MINNEAPOLIS (AP) — The Minnesota Legislature convened Tuesday with the COVID-19 pandemic and a new two-year budget at the top of the agenda for a session that will be unlike any before.
Battle lines are already being drawn over the sweeping emergency powers that Democratic Gov. Tim Walz has used to command the state’s fight against the coronavirus, with Republicans trying to carve out a stronger voice for the Legislature in decisions about reopening schools and businesses.
The Capitol has remained mostly closed to the public since the pandemic began and has been fenced off since the unrest that followed the death of George Floyd in Minneapolis in May. Nearly all House meetings will be conducted online, while the Senate plans a hybrid of in-person and online hearings and floor sessions.
Most representatives were sworn in nine at a time via Zoom as the chambers got themselves organized on a mostly ceremonial opening day Tuesday. Twelve senators took their oaths remotely, one at a time, while the remainder took their oaths in the chamber. Several GOP senators did not wear masks on the floor. After a moment of silence for GOP Sen. Jerry Relph, of St. Cloud, who died of COVID-19 last month, Democratic Sen. Matt Klein, of Mendota Heights, a doctor who treats coronavirus patients at Hennepin Healthcare, said he would consider it “a sign of disrespect” if his colleagues continue to refuse to mask up.
House Democrats and Senate Republicans emerged from the November elections with slightly smaller majorities than they held in the 2019 and 2020 sessions, which means their leaders will face a harder job keeping their troops in line. A few Democrats split with their caucuses last year on unsuccessful votes to roll back the governor’s executive powers.
House Majority Leader Ryan Winkler, of Golden Valley, vowed that Democrats will fight for better jobs, living wages, paid medical leave, child care, affordable health care and secure retirements, despite a projected $1.3 billion deficit for the next two-year budget that will take effect July 1.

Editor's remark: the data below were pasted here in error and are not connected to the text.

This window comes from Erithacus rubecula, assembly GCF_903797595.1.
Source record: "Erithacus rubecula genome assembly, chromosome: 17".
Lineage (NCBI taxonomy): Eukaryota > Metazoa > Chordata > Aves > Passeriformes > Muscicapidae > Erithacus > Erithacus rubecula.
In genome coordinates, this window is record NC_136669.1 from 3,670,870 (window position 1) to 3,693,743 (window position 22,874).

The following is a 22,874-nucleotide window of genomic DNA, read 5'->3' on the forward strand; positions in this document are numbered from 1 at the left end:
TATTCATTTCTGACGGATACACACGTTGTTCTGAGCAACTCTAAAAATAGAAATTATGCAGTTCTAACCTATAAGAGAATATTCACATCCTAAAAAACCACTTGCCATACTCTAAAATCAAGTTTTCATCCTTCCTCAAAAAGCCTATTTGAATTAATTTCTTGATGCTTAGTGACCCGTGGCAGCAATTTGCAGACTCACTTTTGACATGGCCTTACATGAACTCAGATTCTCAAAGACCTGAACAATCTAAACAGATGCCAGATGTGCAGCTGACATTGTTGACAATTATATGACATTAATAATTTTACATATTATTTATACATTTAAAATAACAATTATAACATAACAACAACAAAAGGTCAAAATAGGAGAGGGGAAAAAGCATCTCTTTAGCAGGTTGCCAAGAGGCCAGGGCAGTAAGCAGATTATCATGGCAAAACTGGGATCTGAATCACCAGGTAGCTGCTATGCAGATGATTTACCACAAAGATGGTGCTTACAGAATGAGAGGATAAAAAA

“This pandemic has laid bare the structural inequities in our political and economic systems,” Winkler said.
Democratic House Speaker Melissa Hortman, of Brooklyn Park, noted that all sides managed to agree on a budget and other difficult issues over the past two years.
“We will fight like hell for the principles that we stand for, and no doubt Senate Republicans will do the same,” Hortman said. “But in the end, I believe that we will compromise, and we will enact a budget that’s in the best interests of Minnesotans.”
GOP Senate Majority Leader Paul Gazelka, of Nisswa, listed redistricting and election integrity as focuses for Senate Republicans this session, in addition to passing a two-year budget he predicted will total “well over $40 billion.” He echoed Hortman’s sentiment that the divided chambers can reach an agreement and pass a budget, though he said his caucus will not agree to raising any taxes to get there.
“We do have a budget reserve that’s more than that shortfall, and it’s meant for rainy days, and we have other tools that we can use,” he said. “We’re telling folks we don’t need a gas tax, we don’t need to raise income or sales taxes, but it will be a challenge.”
Hortman said any changes to the governor’s pandemic executive orders will have to go through the committee process and be approved by both chambers. But she indicated that Democrats will need Republican support to dispense federal assistance for renters, so they would be open to changing to the governor’s eviction moratorium to make it easier for landlords to remove problem tenants. And she said they’ll take a comprehensive look at potential changes to the state law that gives the governor his emergency powers.
Gazelka said he doesn’t believe Walz needs emergency powers now that vaccines are being administered and the end of the pandemic is in sight. Though Walz is expected to announce the lifting of some restrictions on Wednesday, Senate Republicans will likely vote to remove the governor’s powers once again, he said.
“We want to work with him, we don’t want him to have power by himself to make all these decisions,” Gazelka said. “Ultimately, we just need to get the vaccines out to people as quickly as possible because once we do that, everyone can agree that it’s time for emergency powers to go away.”